The two earliest individual portraits of black men in European art are on display together for the first time today in an exhibition of Renaissance portraits in Amsterdam.
Other works on show include the masterpiece Portrait of a Young Girl by Petrus Christus, dating from about 1470, a painting that rivals the beauty and mystery of Leonardo da Vinci’s Mona Lisa.
The Rijksmuseum’s Remember me exhibition includes paintings and drawings from collections all over the world that are rarely allowed to travel and explores universal themes behind the rise of portraiture, especially in northern Europe.
“It is about memory, longing, loss, ambition, authority and beauty, how people wanted to be remembered, as increasing numbers of people outside the nobility had themselves immortalised by Renaissance artists,” Matthias Ubl, one of the exhibition’s curators, said.
“Why does it intrigue us so much? Are we more occupied with portraits of ourselves, whether it is selfies or celebrities? Just as today, sitters wanted to be displayed in as flattering a light as possible.”
The exhibition covers works from the 14th and 15th centuries during a time of wars and upheaval in religion, craft and science, giving an insight into changing ideas through the faces of individuals and their families.
Albrecht Dürer’s unique masterpiece, the 1508 Portrait of an African Man from the Albertina Collection in Vienna, is the earliest known individual portrait of a black person in West European art.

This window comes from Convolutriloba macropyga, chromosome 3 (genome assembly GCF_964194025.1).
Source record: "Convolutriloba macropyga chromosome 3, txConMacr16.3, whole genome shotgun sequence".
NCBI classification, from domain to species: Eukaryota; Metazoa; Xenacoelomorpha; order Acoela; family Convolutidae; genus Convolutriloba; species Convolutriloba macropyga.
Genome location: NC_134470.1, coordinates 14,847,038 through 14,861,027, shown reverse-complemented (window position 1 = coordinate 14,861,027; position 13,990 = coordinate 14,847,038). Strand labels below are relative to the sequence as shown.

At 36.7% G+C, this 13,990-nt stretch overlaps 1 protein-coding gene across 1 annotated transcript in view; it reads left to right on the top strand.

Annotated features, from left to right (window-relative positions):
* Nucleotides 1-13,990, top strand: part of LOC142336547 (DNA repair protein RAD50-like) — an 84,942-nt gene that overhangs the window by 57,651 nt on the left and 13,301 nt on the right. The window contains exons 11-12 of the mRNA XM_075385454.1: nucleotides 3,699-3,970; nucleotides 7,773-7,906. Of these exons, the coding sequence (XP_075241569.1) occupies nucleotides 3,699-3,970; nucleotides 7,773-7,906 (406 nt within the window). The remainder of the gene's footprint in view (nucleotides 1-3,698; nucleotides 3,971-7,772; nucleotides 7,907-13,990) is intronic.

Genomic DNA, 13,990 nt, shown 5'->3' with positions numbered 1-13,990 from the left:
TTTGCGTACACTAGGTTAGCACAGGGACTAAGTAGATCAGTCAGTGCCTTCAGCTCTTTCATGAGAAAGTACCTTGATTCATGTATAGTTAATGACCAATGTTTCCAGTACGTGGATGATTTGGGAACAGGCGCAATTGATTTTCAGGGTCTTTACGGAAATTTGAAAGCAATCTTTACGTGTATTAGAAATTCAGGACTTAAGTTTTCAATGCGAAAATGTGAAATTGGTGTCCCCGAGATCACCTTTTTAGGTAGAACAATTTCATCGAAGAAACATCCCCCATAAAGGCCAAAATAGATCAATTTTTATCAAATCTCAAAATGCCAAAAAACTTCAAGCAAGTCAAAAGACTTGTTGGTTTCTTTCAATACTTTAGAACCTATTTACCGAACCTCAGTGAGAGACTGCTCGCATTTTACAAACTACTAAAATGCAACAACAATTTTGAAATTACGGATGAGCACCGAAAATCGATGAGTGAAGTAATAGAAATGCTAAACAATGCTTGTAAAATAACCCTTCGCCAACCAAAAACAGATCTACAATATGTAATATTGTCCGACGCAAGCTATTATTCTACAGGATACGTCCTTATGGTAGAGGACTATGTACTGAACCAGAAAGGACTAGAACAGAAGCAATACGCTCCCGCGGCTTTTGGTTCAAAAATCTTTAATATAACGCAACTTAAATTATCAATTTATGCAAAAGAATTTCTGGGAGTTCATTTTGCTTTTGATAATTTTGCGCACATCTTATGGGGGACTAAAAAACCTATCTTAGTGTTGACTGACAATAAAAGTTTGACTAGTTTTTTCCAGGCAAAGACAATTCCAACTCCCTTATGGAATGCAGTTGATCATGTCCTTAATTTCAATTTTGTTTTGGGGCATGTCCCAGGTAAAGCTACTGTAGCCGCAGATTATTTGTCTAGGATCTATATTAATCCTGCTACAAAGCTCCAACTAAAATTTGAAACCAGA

The black chalk drawing of an unknown man was probably drawn for Dürer’s private interest and remained in his workshop collection until his death in 1528. “No one knows what Dürer was thinking when he made the drawing,” Friso Lammertse, one of the curators, said. “It exceptionally captures a man’s individuality free of the racism and stereotypes of black people that we still find today.”
Thirteen years later, in about 1525, Jan Jansz Mostaert, a Haarlem artist, made the earliest known painting of an individual black man, also unknown, in late medieval and Renaissance Europe.
It was recently speculated that the painted portrait was a model for the Zwarte Piet — or Black Peter — character, providing a historical basis for the contested and controversial Dutch tradition of helpers for Saint Niklaas wearing blackface makeup.
However, as with Dürer’s drawing, the work is completely free of caricature with the man’s attire, sword and gloves suggesting he is a professional soldier. Additionally the pilgrim’s insignia on his cap, one of which is kept in the British Museum, identifies him as a Christian who had completed the pilgrimage to Halle, near Brussels. Research suggests he was Christophle le More, an archer and personal bodyguard to Charles V, the Holy Roman Emperor.